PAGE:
Elizabeth Harmon

October 24
Hero understanding-the-benefits-of-internal-social-networks

As we all know, social media has a multitude of uses, from helping us stay connected with friends and searching for jobs, to marketing, customer service, sales and recruitment. However, one area that is often overlooked is how businesses can use social networks internally.

Internal social networks, also known as enterprise social networks (ESNs), can help to create a sense of community online and are particularly useful for businesses that are moving to mobile or are spread across multiple offices. If you’ve not considered how ESNs could benefit your business, take a look at some of the advantages below:

  1. Improved communication

    In an increasingly mobile workplace, gone are the days of chatting by the water cooler or being able to simply walk to the other side of the office to speak to a colleague. Enterprise social networks can therefore help colleagues come together and easily engage in conversations, regardless of geograhic barriers.

  2. Improved collaboration

    It can be difficult working as part of a team when you’re not all in the same room. However, enterprise social networks provide a number of features that make it easier, from being able to effectively manange project progress, share files and much more.

  3. Transparency

    A problem many businesses can have is understanding what other teams are working on. If you add a mobile workforce into the equation then this can become even harder. Different teams may each be working on similar projects (doubling up on time and money), or projects where if efforts were combined, could be even better. Enterprise social networks can help reduce these issues, by providing more transparency to the mix. For example, employees can share projects they are working on, along with their progress. Some managers may be concerned by complete transpareny, but it is often possible to keep certain information private where required.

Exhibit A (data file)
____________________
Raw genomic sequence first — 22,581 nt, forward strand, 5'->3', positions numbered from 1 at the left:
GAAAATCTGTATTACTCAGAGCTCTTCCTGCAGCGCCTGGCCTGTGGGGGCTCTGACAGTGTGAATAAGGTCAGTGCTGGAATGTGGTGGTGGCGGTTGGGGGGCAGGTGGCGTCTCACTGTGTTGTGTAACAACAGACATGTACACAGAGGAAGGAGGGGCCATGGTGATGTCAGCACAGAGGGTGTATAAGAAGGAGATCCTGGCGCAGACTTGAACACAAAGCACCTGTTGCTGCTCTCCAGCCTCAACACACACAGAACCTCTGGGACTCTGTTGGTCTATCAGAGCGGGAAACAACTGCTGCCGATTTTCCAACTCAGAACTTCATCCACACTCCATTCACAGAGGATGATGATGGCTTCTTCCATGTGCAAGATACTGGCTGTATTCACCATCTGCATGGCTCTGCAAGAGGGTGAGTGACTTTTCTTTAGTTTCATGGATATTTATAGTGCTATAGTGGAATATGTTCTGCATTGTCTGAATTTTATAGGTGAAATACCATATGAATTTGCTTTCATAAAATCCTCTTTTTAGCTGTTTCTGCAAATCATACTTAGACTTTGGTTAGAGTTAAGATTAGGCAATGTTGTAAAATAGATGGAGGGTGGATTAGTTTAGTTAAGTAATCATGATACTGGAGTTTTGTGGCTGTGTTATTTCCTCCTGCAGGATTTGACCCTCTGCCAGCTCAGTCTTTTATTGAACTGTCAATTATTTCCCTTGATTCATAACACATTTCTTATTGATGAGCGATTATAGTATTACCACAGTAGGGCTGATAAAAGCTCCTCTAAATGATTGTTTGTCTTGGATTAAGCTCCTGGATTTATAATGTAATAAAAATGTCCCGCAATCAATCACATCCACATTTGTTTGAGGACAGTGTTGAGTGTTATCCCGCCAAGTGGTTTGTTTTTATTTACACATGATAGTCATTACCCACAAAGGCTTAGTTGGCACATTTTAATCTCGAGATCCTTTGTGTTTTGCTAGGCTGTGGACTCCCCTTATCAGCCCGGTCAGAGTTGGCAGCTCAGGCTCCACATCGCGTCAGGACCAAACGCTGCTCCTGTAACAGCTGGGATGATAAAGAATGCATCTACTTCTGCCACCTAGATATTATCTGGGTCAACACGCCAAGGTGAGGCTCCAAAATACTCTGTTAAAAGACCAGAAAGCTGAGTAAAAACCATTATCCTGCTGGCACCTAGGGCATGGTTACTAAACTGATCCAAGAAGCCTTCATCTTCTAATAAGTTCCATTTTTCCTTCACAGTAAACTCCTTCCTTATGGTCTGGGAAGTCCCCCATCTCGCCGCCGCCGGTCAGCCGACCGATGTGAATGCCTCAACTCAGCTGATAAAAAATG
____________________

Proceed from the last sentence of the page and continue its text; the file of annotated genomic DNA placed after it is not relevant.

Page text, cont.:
4. Find internal expertise

    Running a project that needs specific expertise? It can be difficult knowing if anyone has the required skills, particularly in a larger business. You may therefore turn to someone who is underskilled, or hire a consultant which can be costly. Enterprise social networks can help you see what talent is already available in-house. Employees can create their own profiles and add their professional experiences and skills. This is then easily searchable, so next time you have a project, you can find the best people for the job.

  5. Share ideas

    Two heads are better than one, but if you struggle to get your team together for a brainstorming session, consider getting everyone to contribute via your enterprise social network. You can open this up to your wider business and unlike a brainstorming session where you allocate a time, ideas can be shared online 24/7. This can mean more people and more ideas, which can help your business stay on its toes, be more innovative and keep moving forward

  6. Develop relationships

    Enteprise social networks are much more than just a platform to communicate, they can also be used to help colleagues build stronger relationships with their co-workers. This can help employees feel happier in their role and it can make the business run smoother, with fewer conflicts.